Friday, January 5, 2018
I get that there remain many lessons for me to learn on this hillside in Vermont, but discovering them in arctic conditions. Well. Sucks.
In 22 mph wind and temps hovering around 2 degrees and a wind chill south of negative 30, I bundled up in wool, layer upon layer, headed out to start up the tractor and begin to try to clear out the barn yard of concrete snow that had drifted two and three feet deep all across the gate and barnyard. The fuel gauge indicated that I had a little under half a tank. I opened the barn yard gate, and drove the tractor’s bucket deep into the snow and then tilted it up, brimming with hard chunks of blue and white snow. I reversed, turned and dumped the load on the other, downwind side of the driveway. After two more loads the tractor died. I thought, “don’t trust the gauge in frigid conditions.” I fought the instant urge to call Todd and instead went to the back porch for the five gallon plastic canister of diesel, loaded it on the four wheel handcart along with a funnel and trudged up the driveway to the dead tractor. Staggering a bit, I slowly hauled the canister up on the John Deere yellow seat, got myself up on the side board and dragged the canister across the steering wheel so that I could tip it into the funnel that was lodged in the fuel hole. The nozzle for the canister has a button in the back to release liquid. With the canister tilted I pulled off one layer of mittens and pressed the button. The diesel was a thick sludge that burped its way out and into the wide mouth of the funnel. As it discharged, I thought we should have had this in a warmer place. After a few more belches, I tipped the canister back, slid it down to the seat and eventually on to the ground. I turned the key and nothing happened. Call Todd. Stop. No, call the tractor store.
Trottier’s is about 20 minutes south and they answered right away. I told them my tractor was dead and that I had probably run out of diesel. And so, my class began. Lesson #1: Never let a diesel tractor run on empty. Turns out if you do, you have to bleed the fuel pump to replace the air and I still don’t know what that means, but simply pouring diesel into the tank was not enough. Oh, and lesson #2 slammed in on heels of #1: never use plain diesel in the winter. Always use an additive to prevent the diesel, ready? From turning into sludge!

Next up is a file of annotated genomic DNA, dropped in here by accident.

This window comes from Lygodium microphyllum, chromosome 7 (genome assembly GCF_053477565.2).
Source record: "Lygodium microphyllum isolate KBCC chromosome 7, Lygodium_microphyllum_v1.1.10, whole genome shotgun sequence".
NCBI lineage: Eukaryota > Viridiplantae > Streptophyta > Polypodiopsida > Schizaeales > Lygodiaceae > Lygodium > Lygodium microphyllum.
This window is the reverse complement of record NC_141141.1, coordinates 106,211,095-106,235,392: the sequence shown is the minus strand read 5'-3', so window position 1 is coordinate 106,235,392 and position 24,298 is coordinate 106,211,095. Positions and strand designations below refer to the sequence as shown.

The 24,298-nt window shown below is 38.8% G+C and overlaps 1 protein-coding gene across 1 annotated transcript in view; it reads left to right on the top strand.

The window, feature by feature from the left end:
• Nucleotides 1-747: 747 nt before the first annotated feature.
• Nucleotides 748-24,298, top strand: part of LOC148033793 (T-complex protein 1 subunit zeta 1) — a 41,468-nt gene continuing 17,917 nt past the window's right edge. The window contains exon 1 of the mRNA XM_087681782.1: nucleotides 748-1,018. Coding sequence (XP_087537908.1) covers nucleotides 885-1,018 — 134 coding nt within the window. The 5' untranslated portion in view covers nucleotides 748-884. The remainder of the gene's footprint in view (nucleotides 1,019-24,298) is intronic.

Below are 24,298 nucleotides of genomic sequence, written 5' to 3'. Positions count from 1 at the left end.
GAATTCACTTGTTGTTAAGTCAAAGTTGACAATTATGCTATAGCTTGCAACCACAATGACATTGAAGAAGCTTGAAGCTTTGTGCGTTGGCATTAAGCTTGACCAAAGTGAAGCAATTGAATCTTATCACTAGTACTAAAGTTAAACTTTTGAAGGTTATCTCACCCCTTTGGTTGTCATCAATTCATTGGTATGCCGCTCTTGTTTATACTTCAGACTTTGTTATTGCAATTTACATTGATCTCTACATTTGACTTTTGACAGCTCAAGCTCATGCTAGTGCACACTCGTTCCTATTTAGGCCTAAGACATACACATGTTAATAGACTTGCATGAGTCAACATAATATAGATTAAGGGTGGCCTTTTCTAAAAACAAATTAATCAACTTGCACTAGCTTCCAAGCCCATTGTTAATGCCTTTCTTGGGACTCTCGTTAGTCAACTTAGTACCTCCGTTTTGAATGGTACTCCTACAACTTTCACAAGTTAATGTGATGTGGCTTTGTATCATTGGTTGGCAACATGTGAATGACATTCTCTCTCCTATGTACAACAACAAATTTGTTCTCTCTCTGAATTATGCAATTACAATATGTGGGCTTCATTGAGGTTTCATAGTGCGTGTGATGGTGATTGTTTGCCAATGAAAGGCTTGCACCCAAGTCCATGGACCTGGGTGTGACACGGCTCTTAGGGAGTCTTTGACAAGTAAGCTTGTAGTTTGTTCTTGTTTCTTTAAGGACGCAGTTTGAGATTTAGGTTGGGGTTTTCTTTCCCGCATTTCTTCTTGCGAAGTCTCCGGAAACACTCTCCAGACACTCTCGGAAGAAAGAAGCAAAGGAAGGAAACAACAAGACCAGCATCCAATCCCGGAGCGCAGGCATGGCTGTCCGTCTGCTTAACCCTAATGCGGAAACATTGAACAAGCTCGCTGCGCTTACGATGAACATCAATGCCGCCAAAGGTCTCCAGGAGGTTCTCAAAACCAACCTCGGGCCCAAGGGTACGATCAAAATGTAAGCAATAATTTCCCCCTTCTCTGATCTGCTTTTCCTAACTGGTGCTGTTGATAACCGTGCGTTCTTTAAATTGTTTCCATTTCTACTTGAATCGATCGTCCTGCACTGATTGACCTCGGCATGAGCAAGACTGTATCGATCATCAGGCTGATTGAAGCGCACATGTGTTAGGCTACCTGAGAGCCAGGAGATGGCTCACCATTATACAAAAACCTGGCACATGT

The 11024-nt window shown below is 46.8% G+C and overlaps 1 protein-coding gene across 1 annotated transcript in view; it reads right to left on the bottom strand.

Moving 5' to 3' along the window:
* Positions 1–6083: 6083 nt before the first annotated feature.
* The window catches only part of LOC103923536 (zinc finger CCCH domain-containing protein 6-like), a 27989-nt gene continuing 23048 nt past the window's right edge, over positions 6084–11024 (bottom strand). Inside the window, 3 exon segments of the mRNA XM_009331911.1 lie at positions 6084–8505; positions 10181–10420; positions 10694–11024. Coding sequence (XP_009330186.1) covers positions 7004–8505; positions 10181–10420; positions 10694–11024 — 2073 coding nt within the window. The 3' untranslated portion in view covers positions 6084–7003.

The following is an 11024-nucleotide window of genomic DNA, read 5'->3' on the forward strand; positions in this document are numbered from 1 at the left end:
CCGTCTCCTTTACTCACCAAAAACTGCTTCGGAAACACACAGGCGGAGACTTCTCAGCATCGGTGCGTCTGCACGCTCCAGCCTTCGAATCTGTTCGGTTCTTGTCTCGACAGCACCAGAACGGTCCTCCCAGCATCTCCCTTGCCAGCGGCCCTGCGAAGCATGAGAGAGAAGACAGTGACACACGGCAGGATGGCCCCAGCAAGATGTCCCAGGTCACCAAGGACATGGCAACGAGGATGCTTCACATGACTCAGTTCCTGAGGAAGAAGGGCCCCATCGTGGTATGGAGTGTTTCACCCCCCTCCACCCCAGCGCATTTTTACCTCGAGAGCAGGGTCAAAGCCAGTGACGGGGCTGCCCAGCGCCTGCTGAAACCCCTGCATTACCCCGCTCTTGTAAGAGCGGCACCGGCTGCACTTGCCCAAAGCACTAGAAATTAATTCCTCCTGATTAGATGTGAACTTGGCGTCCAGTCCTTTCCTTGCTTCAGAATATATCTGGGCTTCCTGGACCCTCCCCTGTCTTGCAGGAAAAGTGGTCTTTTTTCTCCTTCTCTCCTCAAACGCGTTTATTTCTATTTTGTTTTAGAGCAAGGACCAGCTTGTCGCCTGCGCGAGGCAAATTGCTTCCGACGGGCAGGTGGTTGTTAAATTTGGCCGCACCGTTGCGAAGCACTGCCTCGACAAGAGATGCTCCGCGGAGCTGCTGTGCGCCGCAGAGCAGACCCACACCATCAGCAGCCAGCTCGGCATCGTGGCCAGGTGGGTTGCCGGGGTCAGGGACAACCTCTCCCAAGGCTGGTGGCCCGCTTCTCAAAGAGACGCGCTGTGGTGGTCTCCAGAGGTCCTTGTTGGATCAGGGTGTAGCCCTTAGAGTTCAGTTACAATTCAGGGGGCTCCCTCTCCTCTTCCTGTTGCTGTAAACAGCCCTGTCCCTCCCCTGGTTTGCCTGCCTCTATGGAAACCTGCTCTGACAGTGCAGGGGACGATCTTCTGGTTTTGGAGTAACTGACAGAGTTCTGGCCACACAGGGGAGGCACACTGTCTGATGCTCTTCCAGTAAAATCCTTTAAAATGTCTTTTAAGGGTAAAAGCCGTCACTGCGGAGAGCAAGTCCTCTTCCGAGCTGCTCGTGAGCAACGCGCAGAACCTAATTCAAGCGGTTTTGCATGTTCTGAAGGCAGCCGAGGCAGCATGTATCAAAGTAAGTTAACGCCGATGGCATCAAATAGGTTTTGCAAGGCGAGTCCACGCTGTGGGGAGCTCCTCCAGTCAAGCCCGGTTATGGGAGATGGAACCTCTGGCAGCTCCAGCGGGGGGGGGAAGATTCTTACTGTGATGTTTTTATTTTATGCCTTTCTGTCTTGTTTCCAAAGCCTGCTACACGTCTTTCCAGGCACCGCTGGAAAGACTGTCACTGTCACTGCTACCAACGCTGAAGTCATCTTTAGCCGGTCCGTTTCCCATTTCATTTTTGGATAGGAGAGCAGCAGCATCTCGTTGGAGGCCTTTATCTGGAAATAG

Over the course of an hour I bundled up, tried what they recommended over the phone, unbundled and called again. Each call brought on more god damn painful lessons. #3? Using an extension cord to keep the heating block warm which makes starting easier should never be done for more than a few hours. So much for always plugging in the extension cord, night after night. Sledge hammer Lesson #4 pissed me off because it didn’t show up until phone call number four. “Miss, if the diesel was like sludge when you poured it, the tractor will never start unless you replace the fuel filters.” Which they didn’t have in stock but could get by tomorrow. And sidebar Lesson #5 is that kerosene can help make the diesel less sludgy. And so I quit for the day.
Tomorrow I will head to Trottier’s where they say they’ll have the filters brought in from another store. I’ll pick up a gallon of Kerosene at Dan & Whit’s, a general store with the trustworthy slogan, if we don’t have it, you don’t need it.
Todd will help me recharge the tractor’s battery and trust me, the sucker will not start. Why? Because after more than an hour outside in this frozen tundra trying to believe I could solve this problem, I have been beaten to a pulp by lessons I should have sought out, say, when leaves were on the trees?
Did I mention that tomorrow will make today’s weather seem like a cake walk? Sheesh.